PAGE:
Living with familial ALS

ALS alters life expectations – I took some liberty with the spelling to name my blog. To be diagnosed with a disease for which there is no cure makes you stop and take stock of your life.

Before I got sick I really felt like I was finally in the groove. I work as an Administrative Secretary at a large public elementary school, a job I love! I got back into running a couple of years ago when I learned Chi running and could run without knee pain. I trained for and ran two half marathons and had another coming up in October. I started growing out my curly hair a few years ago and began to love it after hating it most of my life. I have a wonderful husband and a 15-year-old son who started life at less than two pounds as a micropreemie and is now a thriving teenager who is taller than me.

My symptoms came on suddenly. One night in December 2015 I was over at some friends’ house for dinner and when I talked after dinner my mouth was extremely dry and I couldn’t move my mouth to say words correctly. The biggest symptom seemed to be dry mouth, although my son and husband started to accuse me of mumbling. The holidays came with travel and I wasn’t able to go to the doctor until the end of December. My family practice doctor ordered a blood test for Sjogren’s Syndrome, which can cause dry mouth. She also referred me to an ENT for the dry mouth and an Endocrinologist for my thyroid nodules. The Sjogren’s test came back negative. I got an appointment with the ENT but it was two months out. It took even longer to get an appointment with the endocrinologist – I was scheduled in June.

I have ALS in my family. My mom, my aunt, and my cousin all died from ALS.  It was in the back of my mind that this could be ALS but I didn’t think it would start in my mouth. My mom’s started in her arm. She died in 1994, and since that time I have avoided learning about ALS and had to say things like, “I am not my mom, I am not getting sick”, when she was sick. If I thought about it too much I would start to notice tingling in my feet and hands. And any little muscle twitch was scary.

The ENT appointment finally came. She looked in my throat with a scope and didn’t see anything but saw something with my vocal chords that made her refer me to a neurologist. I walked out of that appointment very frustrated. I wanted her to find something, anything besides ALS.

My husband met someone who’s brother had died of ALS and his started in his mouth. Oh man, I did not like hearing that.

My neurologist appointment was the next week. I then got a call from the endocrinologist saying they could fit me in on a cancellation the day before the neurology appointment. Yay! I wanted to see if my thyroid nodules could be causing my voice problems. The endocrinologist looked at my nodules with ultrasound and found a nodule that my previous doctor hadn’t seen. It was right in the part of my throat that was sore regularly. I was really hopeful that this was the cause of all my problems. But the endocrinologist knew I was going to see the neurologist the next day and said she knew the neurologist would order a workup so she would see me again after he was done with me.

The neurologist did more blood work, and ordered a brain MRI and chest x-ray and referred me to speech therapy for a swallow study. The speech therapist watched me swallow cookies and fruit and said she didn’t think a swallow study was necessary. She gave me tongue exercises and three syllable word sheets – I could pronounce all the sounds, they just got garbled if I spoke too fast. I did the exercises regularly and they seemed to help. I could speak more clearly after doing my speech therapy. This made me hopeful.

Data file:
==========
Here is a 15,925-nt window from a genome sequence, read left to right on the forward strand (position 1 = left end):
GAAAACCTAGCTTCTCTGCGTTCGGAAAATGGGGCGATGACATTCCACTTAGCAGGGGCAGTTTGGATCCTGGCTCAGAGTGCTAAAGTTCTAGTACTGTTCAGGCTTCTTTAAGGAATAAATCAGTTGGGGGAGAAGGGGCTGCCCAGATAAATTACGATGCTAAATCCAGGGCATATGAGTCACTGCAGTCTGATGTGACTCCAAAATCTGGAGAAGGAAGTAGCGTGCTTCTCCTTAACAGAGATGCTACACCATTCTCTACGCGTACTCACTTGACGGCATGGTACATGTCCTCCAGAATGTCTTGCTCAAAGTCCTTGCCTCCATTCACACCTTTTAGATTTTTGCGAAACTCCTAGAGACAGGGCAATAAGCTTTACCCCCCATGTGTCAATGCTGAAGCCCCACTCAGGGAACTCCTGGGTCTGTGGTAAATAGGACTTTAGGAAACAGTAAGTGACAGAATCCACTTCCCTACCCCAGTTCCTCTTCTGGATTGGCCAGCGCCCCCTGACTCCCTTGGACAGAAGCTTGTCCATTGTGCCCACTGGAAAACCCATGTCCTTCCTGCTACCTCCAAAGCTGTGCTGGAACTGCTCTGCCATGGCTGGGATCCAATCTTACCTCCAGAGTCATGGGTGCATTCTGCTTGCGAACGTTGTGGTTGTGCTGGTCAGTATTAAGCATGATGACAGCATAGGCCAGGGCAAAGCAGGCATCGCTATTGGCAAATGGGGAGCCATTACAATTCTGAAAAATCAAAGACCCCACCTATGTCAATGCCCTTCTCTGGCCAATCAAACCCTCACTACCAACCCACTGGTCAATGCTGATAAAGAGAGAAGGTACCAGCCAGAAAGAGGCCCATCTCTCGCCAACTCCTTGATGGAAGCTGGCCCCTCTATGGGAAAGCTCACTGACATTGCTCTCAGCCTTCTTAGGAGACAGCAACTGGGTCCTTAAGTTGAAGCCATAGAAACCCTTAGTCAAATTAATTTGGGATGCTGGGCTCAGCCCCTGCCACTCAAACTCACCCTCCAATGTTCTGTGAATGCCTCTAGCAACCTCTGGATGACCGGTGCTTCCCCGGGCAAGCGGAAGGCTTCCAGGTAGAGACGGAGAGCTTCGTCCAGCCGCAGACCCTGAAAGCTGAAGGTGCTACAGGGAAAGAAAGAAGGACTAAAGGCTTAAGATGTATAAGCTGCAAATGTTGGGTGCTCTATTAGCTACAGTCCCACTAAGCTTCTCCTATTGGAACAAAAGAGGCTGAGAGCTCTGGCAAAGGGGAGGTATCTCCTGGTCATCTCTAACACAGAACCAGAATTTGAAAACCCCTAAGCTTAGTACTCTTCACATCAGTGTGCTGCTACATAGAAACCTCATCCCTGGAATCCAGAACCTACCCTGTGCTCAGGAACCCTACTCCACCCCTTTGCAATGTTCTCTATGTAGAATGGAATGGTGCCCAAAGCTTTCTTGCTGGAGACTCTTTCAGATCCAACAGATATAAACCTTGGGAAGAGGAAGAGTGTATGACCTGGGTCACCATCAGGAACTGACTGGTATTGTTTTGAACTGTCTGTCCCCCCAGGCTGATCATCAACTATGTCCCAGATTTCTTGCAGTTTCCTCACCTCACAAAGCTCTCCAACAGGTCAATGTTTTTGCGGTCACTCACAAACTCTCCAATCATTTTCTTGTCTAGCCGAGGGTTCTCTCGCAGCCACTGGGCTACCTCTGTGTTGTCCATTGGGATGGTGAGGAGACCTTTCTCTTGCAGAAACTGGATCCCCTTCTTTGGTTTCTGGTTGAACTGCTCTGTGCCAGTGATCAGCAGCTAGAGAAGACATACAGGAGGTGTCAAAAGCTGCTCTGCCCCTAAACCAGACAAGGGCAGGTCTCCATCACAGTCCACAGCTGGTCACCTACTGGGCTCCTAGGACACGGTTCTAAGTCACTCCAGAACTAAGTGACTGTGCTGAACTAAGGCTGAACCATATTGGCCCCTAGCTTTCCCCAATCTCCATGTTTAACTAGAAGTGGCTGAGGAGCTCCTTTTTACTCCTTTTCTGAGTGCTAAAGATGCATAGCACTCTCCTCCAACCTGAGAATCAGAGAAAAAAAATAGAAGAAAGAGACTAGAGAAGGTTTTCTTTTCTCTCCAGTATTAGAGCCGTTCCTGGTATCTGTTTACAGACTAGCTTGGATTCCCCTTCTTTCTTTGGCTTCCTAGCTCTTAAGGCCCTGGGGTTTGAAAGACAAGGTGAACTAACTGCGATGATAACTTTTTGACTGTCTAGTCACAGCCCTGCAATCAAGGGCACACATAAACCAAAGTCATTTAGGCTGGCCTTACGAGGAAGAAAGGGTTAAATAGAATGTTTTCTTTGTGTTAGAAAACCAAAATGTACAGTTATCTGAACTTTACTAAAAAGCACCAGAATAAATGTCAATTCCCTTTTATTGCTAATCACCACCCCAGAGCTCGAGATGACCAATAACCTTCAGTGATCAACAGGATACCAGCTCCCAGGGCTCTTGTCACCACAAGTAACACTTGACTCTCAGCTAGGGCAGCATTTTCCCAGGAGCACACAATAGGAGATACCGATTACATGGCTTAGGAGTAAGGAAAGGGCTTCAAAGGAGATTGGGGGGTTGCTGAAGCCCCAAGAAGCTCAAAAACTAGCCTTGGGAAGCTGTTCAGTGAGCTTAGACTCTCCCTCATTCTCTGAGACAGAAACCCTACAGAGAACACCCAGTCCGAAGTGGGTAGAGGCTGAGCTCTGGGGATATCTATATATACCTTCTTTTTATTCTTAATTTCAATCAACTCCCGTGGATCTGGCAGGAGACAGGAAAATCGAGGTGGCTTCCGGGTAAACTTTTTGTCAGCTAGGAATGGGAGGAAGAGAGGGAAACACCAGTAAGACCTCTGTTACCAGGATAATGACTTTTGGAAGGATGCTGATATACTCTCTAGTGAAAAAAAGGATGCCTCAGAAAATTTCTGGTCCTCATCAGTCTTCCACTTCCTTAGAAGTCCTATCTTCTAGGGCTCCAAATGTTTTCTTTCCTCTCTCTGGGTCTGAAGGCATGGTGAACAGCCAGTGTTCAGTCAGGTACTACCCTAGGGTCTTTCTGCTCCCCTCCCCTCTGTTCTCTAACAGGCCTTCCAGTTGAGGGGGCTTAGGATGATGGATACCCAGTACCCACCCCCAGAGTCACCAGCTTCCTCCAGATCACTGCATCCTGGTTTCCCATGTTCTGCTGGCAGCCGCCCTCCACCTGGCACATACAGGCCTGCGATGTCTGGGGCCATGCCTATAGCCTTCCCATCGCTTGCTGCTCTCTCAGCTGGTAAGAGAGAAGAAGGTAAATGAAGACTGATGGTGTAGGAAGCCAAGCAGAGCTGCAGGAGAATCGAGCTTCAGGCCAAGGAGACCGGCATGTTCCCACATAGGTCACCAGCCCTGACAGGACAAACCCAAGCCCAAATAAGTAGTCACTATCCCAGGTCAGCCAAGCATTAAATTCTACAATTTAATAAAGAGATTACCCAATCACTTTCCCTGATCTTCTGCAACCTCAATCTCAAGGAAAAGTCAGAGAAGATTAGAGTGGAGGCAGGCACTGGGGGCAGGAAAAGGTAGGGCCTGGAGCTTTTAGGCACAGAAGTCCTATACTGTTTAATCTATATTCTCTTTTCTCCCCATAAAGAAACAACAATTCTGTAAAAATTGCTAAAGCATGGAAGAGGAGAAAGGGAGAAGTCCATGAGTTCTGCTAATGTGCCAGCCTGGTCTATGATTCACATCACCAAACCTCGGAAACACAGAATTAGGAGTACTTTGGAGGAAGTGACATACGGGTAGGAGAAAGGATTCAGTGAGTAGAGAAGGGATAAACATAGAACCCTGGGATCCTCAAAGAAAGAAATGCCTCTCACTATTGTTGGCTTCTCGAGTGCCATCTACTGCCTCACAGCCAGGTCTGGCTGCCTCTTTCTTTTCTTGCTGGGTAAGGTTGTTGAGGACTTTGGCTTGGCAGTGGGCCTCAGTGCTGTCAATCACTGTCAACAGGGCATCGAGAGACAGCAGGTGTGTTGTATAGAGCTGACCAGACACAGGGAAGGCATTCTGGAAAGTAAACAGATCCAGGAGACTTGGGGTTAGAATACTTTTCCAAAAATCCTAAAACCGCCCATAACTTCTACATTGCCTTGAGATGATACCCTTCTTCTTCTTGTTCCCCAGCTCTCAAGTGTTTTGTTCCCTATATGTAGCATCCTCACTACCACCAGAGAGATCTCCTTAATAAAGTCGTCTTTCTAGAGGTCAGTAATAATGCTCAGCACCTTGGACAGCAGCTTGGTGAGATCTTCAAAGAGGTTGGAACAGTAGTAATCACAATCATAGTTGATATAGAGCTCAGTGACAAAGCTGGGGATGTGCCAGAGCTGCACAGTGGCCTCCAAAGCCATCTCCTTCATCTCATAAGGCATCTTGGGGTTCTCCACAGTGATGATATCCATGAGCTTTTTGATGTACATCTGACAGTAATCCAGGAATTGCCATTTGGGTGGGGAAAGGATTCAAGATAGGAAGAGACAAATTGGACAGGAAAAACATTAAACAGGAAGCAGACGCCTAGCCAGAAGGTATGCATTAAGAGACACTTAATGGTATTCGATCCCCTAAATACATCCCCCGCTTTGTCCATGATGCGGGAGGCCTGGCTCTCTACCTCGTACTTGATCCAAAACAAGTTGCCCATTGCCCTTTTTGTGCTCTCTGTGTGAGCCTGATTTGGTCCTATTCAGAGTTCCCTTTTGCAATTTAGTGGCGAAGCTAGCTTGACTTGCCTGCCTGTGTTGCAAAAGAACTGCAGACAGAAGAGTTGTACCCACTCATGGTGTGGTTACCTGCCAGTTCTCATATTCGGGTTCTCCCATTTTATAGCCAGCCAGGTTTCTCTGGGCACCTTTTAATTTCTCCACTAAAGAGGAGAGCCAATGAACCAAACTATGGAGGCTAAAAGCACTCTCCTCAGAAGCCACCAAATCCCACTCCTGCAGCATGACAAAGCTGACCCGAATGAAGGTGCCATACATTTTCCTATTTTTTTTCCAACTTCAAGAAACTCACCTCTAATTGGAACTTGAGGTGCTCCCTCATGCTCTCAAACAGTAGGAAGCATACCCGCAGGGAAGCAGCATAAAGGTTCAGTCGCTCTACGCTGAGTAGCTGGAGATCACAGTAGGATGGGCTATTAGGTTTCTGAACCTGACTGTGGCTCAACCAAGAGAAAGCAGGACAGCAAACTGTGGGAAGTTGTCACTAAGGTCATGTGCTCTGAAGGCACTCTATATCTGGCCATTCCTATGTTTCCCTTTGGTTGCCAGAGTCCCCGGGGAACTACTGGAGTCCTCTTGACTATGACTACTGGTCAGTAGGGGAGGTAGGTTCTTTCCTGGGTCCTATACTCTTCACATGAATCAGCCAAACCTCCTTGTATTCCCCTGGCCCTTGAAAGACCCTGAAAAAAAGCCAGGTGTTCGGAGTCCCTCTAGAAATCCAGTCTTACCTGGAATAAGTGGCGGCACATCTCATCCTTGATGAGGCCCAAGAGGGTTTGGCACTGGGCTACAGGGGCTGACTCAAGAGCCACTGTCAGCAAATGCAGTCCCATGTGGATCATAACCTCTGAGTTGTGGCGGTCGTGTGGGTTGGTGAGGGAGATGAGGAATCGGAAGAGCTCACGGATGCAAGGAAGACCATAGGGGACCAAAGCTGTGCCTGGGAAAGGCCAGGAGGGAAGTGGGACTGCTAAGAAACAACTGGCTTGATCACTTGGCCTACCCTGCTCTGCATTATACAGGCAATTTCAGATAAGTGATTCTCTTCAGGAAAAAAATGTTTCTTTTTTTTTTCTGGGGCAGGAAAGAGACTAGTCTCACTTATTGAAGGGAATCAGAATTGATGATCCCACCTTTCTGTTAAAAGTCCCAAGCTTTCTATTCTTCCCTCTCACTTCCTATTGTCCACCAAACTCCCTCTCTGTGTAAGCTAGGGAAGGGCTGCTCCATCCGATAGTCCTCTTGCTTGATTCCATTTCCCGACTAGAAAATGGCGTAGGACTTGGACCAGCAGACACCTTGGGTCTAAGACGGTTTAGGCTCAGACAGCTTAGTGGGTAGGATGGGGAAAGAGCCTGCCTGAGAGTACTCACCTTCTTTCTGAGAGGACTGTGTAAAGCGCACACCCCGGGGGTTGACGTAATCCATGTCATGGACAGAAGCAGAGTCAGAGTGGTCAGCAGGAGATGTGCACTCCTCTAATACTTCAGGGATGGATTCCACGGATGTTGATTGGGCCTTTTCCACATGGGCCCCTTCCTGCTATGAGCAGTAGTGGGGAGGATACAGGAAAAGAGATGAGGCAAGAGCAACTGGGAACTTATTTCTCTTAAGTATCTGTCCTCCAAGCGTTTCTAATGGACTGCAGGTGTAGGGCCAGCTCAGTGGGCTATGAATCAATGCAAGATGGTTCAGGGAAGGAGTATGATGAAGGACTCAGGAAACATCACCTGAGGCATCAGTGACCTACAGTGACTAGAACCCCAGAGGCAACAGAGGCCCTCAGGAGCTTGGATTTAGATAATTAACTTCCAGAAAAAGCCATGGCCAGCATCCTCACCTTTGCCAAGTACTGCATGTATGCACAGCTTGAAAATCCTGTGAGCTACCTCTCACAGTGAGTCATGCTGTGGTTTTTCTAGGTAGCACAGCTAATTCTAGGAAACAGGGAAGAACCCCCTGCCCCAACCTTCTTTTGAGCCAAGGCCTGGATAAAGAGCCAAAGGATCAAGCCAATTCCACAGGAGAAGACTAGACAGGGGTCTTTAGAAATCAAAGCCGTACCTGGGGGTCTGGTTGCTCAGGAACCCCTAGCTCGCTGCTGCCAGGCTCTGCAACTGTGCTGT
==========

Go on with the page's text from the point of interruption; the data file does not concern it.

After more tests that showed nothing, my neurologist referred me to UCSF “to rule out ALS.” At this point I realized my anxiety was out of control – I was noticing, or so stressed that I was manufacturing, tingles in my toes and hands. I went back to my doctor and got some anti-anxiety medication. That’s what helped me get through the month I had to wait until the UCSF appointment. Any time the anti-anxiety meds started wearing off my mind would go right to worrying that I had ALS. It also helped that I kept busy during that waiting time, that dragged on and on.

I even went back to the endocrinologist and she said my thyroid is large but my voice problems do not sound like the kind caused by thyroid nodules. Dang it!



7 thoughts on “Living with familial ALS

  1. Beautifully written, Meg. I am in awe that you were going through all of this and each day you asked me how I was doing. I concur with the comment above, very humbled to be included in your journey.

    Liked by 1 person

  2. Hi Meg. I am good friends with Sharon Ryan and that’s how I was led to read your blog. My heart goes out to you for this horrible diagnosis. I recently lost my brother to this horrible disease. He was an RN and when he started having symptoms he said thought he had a brain tumor. When he found out it was ALS he said he wished it was a brain tumor. Such sad words for anyone ever to have to say. I will like to follow along on your blog and your journey and I will hold you in my thoughts and prayers.

    Liked by 1 person

    1. Janet, I am so sorry for your loss of your brother, and all the things he had to give up. A cure for this awful disease can’t come soon enough! Hugs to you and your family.


  3. Dearest Meg,
    I just read your blog from my friend Barb Farrell (she used to bbsit my two girls). My heart & prayers go out to you. I will put you on our prayer tree. Please add me to your list so I can follow your blog. God bless you.

    Liked by 1 person

  4. Meg as I think of you more than daily it is so inspiring to see how brave and strong you have been throughout this . We love you dearly and are here by your side when and if you need.

    Liked by 1 person

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